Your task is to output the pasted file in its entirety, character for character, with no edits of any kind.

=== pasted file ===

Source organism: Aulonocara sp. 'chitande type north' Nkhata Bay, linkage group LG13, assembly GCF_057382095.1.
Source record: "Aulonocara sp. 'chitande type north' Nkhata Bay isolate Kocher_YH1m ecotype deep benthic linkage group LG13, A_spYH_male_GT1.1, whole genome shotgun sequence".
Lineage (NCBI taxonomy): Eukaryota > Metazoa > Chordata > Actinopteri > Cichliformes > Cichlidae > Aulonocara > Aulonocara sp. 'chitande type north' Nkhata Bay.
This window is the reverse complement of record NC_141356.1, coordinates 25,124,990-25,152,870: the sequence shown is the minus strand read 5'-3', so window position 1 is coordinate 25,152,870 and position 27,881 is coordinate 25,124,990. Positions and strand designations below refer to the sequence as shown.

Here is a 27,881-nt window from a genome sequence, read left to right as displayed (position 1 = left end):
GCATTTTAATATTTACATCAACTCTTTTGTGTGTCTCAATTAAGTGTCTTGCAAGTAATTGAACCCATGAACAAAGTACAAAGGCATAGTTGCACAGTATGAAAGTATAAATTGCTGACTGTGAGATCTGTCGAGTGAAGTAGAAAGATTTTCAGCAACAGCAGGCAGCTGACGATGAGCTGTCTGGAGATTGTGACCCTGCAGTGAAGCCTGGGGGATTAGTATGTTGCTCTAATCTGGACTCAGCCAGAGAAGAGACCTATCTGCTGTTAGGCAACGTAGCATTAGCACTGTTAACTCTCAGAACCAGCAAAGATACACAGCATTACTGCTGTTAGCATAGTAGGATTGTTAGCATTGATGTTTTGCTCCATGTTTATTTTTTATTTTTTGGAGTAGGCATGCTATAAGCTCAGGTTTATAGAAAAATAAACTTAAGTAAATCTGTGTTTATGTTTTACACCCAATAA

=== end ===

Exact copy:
Source organism: Aulonocara sp. 'chitande type north' Nkhata Bay, linkage group LG13, assembly GCF_057382095.1.
Source record: "Aulonocara sp. 'chitande type north' Nkhata Bay isolate Kocher_YH1m ecotype deep benthic linkage group LG13, A_spYH_male_GT1.1, whole genome shotgun sequence".
Lineage (NCBI taxonomy): Eukaryota > Metazoa > Chordata > Actinopteri > Cichliformes > Cichlidae > Aulonocara > Aulonocara sp. 'chitande type north' Nkhata Bay.
This window is the reverse complement of record NC_141356.1, coordinates 25,124,990-25,152,870: the sequence shown is the minus strand read 5'-3', so window position 1 is coordinate 25,152,870 and position 27,881 is coordinate 25,124,990. Positions and strand designations below refer to the sequence as shown.

Here is a 27,881-nt window from a genome sequence, read left to right as displayed (position 1 = left end):
GCATTTTAATATTTACATCAACTCTTTTGTGTGTCTCAATTAAGTGTCTTGCAAGTAATTGAACCCATGAACAAAGTACAAAGGCATAGTTGCACAGTATGAAAGTATAAATTGCTGACTGTGAGATCTGTCGAGTGAAGTAGAAAGATTTTCAGCAACAGCAGGCAGCTGACGATGAGCTGTCTGGAGATTGTGACCCTGCAGTGAAGCCTGGGGGATTAGTATGTTGCTCTAATCTGGACTCAGCCAGAGAAGAGACCTATCTGCTGTTAGGCAACGTAGCATTAGCACTGTTAACTCTCAGAACCAGCAAAGATACACAGCATTACTGCTGTTAGCATAGTAGGATTGTTAGCATTGATGTTTTGCTCCATGTTTATTTTTTATTTTTTGGAGTAGGCATGCTATAAGCTCAGGTTTATAGAAAAATAAACTTAAGTAAATCTGTGTTTATGTTTTACACCCAATAA